- The Xerox Dandelion, the machine used in the Xerox Star and Xerox 1108 Lisp machine
- Several models of the GEC 4000 series minicomputers: 4060, 4150, 4160 (four Am2901 each, 16-bit ALU), and 4090 and all 418x and 419x systems (eighteen Am2901 each, 32-bit integer ALU or 8-bit exponent, 64-bit Double Precision floating point ALU) 
- The DEC KS10 PDP-10 model
- The UCSD Pascal P-machine processor designed at NCR by Joel McCormack
- A number of MAI Basic Four machines
- The Tektronix 4052 graphics system computer
- The SM-1420, Soviet clone of PDP-11, used Soviet clone of AM2901 perhaps also used in others.
- The Lilith computer designed at ETH Zürich by Niklaus Wirth
- Atari's vector graphics arcade machines Tempest, Battlezone, and Red Baron each used 4 Am2901 ICs in their "math box" auxiliary circuit boards.
- Simulation Excel (Sim-X), Oslo, Norway: Typographical workstation / typesetter; one of its four processors was a 16-bit microcoded calculation and transformation engine built from four 2901 slices and one 2910 address sequencer. The Sim-X machine used a 16-bit integer multiplier to optimize graphical transformations. The machine debuted in 1983 and the company shut down in 1987.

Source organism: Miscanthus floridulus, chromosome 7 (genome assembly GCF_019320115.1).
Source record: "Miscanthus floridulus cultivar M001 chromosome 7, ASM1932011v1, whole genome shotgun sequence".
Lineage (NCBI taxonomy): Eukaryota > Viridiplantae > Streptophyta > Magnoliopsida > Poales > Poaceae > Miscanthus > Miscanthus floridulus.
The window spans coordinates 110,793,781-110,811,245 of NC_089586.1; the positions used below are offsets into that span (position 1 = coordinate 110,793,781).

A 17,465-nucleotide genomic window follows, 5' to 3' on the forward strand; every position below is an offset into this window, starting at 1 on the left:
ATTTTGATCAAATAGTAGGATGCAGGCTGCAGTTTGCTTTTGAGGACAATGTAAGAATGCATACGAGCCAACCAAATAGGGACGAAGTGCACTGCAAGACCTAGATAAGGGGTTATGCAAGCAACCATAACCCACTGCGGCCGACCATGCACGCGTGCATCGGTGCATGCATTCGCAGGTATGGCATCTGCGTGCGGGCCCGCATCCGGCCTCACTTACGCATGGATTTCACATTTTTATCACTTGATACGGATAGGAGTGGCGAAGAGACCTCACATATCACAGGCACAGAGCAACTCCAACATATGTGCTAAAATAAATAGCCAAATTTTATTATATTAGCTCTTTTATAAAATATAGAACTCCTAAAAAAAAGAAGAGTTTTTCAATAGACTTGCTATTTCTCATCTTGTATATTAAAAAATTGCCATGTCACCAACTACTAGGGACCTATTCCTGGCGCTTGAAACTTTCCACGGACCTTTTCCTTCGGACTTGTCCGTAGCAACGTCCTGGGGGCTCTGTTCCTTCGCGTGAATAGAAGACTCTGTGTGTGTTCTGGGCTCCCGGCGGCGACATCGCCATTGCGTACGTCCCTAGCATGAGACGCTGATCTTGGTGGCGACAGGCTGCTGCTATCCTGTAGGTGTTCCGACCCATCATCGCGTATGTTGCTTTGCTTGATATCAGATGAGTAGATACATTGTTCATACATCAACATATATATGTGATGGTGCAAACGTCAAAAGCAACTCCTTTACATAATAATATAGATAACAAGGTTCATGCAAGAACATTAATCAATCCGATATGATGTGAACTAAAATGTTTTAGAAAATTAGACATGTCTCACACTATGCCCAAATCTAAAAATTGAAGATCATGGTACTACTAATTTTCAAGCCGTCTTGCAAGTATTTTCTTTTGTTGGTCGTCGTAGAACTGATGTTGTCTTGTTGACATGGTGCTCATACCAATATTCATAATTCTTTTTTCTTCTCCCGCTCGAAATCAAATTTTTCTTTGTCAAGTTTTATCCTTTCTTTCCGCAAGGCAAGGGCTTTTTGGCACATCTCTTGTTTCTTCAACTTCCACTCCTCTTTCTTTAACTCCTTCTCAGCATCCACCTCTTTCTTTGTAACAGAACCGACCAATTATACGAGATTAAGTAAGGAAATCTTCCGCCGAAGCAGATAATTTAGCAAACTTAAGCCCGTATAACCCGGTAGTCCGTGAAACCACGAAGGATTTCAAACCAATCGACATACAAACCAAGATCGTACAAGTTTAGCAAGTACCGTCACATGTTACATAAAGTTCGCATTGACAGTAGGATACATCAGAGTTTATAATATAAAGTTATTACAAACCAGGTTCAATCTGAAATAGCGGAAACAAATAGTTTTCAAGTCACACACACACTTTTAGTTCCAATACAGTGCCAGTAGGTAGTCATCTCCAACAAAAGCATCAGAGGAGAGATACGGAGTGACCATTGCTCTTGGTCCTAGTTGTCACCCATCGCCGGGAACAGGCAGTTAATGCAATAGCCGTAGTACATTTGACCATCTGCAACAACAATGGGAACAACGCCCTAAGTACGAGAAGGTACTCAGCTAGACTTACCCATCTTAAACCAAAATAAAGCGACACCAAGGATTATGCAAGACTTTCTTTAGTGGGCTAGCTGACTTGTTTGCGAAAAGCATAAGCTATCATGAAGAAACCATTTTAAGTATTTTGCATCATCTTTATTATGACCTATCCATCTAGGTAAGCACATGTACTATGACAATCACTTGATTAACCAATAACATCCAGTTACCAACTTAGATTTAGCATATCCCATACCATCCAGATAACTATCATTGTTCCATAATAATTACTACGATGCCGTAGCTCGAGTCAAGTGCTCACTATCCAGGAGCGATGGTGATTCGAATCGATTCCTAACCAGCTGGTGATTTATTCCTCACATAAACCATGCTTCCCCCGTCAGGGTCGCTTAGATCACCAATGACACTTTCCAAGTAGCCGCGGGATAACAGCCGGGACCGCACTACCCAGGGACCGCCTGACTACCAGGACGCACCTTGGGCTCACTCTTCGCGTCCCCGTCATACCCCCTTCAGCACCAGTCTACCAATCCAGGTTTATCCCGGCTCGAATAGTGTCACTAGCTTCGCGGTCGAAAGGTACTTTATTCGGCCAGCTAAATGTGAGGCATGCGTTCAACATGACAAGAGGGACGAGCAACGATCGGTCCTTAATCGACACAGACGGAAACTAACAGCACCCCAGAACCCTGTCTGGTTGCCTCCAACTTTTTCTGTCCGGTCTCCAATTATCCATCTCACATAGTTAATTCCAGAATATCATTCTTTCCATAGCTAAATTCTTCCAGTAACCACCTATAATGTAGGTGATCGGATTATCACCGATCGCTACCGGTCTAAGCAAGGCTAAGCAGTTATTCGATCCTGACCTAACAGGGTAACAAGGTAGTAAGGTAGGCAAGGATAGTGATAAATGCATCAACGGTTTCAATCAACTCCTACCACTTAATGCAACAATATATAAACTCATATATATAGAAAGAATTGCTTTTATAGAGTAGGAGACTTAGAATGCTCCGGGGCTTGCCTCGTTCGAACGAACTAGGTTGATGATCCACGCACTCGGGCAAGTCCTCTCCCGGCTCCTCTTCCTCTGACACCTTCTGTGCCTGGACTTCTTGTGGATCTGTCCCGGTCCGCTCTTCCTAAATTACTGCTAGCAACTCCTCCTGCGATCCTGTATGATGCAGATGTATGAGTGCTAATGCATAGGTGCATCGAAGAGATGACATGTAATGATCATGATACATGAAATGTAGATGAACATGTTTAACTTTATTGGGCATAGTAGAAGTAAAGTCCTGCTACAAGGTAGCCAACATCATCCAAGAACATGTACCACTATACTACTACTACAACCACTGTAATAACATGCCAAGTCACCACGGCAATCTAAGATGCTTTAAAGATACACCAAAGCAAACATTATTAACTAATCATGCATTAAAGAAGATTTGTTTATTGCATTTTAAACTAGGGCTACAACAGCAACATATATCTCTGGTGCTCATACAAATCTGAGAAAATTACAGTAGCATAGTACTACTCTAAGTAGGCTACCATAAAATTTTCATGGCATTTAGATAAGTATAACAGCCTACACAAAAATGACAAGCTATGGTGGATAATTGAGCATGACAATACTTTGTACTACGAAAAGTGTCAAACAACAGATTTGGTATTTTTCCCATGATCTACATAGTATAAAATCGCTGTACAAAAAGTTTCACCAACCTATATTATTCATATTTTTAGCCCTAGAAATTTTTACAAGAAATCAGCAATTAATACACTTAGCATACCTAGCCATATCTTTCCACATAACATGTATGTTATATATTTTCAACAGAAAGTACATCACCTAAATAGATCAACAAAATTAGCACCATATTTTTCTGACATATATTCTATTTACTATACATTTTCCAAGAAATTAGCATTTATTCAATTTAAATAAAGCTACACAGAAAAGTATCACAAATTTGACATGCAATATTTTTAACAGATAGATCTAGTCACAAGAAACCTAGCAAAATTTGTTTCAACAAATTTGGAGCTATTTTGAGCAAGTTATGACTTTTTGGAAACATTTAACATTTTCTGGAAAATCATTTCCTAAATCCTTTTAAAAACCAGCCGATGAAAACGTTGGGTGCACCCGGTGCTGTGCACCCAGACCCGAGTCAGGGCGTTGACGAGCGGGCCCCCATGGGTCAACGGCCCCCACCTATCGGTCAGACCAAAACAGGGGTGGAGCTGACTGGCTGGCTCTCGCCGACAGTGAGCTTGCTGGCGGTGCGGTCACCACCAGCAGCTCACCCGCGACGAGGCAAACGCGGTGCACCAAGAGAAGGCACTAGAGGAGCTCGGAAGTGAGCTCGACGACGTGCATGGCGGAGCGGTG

- Eventide H949 Harmonizer; four Am2901 chips (and several microcode PROMs) are used to generate addresses and generate reference voltages for the DAC system - audio was not processed in the 2901 ALU section.
- Many Siemens Teleperm and S5 PLCs used for industrial control were built using the 2900 series.